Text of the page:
In the wake of Alaska’s closure of the Bering Sea snow crab, red king crab, blue king crab fisheries for 2022-2023 season, and likely for coming years, Jamie Goen, executive director of the Alaska Bering Sea Crabbers, hopes that reducing impacts of other gears on crab will hasten the resources’ recovery.

“We don’t believe that crab bycatch is the cause of the snow crab decline,” says Goen. “But we think it could slow down the recovery.”

Goen attributes the rapid and dramatic drop in snow crab abundance to a number of factors, mostly related to climate change.

“We know that climate was a main driver of the snow crab decline,” says Goen. “There was an absence of sea ice at a time when the snow crab population was exploding, and that created a number of problems.”

But when it comes to red king crab, Goen sees a corollary relationship between pelagic trawling and a long-term decline.

“The red king crab abundance has been going down for ten years,” says Goen. “That’s consistent with an increase in pelagic trawling in the Red King Crab Savings Area in Bristol Bay.”

Goen cites science that indicates pelagic trawl gear can be on bottom as much as 100 percent of the time. “They are letting those boats in there when the crab have molted and are vulnerable,” she says.

“We believe mortality on the crab could be much higher than what is being observed, especially when they are soft after molting.”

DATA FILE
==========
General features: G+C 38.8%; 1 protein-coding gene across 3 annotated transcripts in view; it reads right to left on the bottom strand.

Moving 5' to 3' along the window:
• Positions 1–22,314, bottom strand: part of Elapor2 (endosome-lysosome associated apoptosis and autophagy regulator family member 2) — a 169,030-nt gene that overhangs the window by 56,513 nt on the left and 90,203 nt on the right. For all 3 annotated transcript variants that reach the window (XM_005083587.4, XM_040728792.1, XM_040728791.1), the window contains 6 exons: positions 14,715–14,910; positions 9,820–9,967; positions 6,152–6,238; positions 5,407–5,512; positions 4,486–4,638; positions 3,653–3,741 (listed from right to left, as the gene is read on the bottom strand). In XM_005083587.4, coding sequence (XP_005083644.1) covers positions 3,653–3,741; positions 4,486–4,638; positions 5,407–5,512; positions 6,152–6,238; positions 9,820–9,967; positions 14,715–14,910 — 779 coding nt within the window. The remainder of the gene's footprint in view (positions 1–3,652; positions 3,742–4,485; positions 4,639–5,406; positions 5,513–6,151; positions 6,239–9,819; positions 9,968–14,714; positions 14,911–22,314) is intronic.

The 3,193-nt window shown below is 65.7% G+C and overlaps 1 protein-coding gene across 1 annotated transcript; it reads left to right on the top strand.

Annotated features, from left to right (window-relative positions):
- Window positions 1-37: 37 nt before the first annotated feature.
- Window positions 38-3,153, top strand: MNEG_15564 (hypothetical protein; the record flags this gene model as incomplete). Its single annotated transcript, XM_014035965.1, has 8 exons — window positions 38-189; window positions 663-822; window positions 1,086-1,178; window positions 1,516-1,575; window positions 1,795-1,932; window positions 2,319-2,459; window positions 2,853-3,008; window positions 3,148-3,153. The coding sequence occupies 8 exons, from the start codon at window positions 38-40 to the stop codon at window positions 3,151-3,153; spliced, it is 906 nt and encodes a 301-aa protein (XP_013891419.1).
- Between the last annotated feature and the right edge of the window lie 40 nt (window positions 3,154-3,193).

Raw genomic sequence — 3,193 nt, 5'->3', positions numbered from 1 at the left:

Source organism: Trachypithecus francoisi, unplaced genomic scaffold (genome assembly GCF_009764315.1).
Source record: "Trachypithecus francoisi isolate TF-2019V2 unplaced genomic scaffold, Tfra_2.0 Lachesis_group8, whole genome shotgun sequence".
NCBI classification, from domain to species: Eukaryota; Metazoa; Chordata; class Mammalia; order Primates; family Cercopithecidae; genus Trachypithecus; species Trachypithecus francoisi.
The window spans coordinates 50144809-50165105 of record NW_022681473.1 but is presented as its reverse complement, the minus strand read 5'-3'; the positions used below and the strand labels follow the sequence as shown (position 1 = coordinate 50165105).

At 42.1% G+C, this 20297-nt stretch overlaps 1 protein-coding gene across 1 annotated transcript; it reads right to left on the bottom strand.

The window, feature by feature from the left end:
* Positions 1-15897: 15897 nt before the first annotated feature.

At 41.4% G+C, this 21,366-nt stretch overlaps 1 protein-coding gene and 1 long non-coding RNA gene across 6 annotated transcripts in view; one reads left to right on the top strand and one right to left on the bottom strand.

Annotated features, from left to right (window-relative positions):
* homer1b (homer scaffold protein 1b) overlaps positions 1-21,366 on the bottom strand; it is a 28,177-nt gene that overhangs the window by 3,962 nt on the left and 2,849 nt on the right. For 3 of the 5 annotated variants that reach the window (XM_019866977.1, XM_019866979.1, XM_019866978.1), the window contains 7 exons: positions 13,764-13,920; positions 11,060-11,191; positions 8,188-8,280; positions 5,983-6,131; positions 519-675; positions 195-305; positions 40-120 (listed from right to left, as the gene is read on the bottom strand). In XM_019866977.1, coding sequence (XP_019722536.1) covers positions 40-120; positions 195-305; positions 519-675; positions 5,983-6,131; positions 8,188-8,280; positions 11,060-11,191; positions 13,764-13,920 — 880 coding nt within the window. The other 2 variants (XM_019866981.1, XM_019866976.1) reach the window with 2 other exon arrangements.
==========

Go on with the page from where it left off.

In January 2023, the National Oceanic and Atmospheric Administration denied the crabber’s request for emergency action to close the Red King Crab Savings Area. Goen suggests a number of solutions to keep the pelagic gear off bottom, such as bottom contact sensors and depth sensors paired with restrictions on bottom contact.

But the crabbers’ concerns are not limited to the trawlers. “Every gear type that interacts with a species has an impact,” says Goen, noting that the pot cod fishery is working on gear modifications to reduce crab bycatch.

“In our directed fishery we’re looking at larger mesh sizes and longer soaks so that when the bait is gone the smaller crabs and females have no reason to stay in the pot,” says Goen. “That will reduce the number of elevator rides for those crabs. When the weather is cold and windy on deck it’s hard on them.”

Recognizing that all fishing gears can affect target and non-target species, the crabbers still see trawlers as having a potentially significant impact on a snow crab stocks.

“Given their mobility, increase effort, large footprint of their gear on the ocean floor, and their fishing on molting and mating crab – all part of unobserved fishing mortality not counted toward bycatch – there should be a shared burden of conservation,” says Goen. “Especially when the stock is at a level of conservation concern. NOAA and the North Pacific Council should be erring on the side of caution.”

The crabbers want pelagic trawl gear off bottom or managed as bottom trawl. “But we’re not seeing meaningful action from our federal partners,” says Goen.  




Have you listened to this article via the audio player above?

If so, send us your feedback around what we can do to improve this feature or further develop it. If not, check it out and let us know what you think via email or on social media.

Paul Molyneaux is the Boats & Gear editor for National Fisherman.

Join the Conversation